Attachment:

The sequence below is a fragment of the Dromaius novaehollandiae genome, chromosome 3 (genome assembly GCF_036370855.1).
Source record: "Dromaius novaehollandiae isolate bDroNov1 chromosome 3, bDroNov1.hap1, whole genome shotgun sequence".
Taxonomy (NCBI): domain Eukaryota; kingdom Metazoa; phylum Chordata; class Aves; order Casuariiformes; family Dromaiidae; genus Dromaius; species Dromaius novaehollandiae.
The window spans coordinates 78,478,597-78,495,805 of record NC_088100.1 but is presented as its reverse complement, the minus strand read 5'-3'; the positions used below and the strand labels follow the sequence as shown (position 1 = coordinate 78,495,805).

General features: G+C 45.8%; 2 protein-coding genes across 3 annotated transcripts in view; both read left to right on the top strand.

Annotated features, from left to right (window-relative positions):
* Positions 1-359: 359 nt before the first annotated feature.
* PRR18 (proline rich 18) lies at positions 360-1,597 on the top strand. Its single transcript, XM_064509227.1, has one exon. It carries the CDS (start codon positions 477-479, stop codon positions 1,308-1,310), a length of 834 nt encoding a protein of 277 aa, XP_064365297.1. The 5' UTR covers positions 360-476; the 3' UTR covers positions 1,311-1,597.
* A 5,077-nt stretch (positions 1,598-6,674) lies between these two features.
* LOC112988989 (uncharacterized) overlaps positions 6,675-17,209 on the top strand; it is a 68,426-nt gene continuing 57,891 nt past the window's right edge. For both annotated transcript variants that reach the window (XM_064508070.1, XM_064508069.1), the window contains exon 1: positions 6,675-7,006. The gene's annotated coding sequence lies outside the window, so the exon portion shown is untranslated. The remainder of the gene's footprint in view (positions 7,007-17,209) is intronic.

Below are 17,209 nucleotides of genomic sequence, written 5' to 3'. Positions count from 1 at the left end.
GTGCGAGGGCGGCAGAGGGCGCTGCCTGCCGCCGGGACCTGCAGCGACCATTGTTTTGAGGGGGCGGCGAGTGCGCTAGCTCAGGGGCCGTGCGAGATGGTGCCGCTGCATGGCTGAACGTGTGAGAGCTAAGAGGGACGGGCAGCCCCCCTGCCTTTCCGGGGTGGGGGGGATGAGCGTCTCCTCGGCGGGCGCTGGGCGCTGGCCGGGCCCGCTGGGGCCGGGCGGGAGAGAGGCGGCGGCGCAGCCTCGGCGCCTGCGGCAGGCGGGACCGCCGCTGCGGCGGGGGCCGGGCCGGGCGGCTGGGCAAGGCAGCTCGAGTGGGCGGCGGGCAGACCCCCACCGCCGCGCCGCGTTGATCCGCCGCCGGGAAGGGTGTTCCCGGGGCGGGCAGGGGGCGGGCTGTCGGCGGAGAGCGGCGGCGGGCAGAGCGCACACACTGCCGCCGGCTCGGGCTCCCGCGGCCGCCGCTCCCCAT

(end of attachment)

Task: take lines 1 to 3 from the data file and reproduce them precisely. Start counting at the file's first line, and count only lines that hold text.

The sequence below is a fragment of the Dromaius novaehollandiae genome, chromosome 3 (genome assembly GCF_036370855.1).
Source record: "Dromaius novaehollandiae isolate bDroNov1 chromosome 3, bDroNov1.hap1, whole genome shotgun sequence".
Taxonomy (NCBI): domain Eukaryota; kingdom Metazoa; phylum Chordata; class Aves; order Casuariiformes; family Dromaiidae; genus Dromaius; species Dromaius novaehollandiae.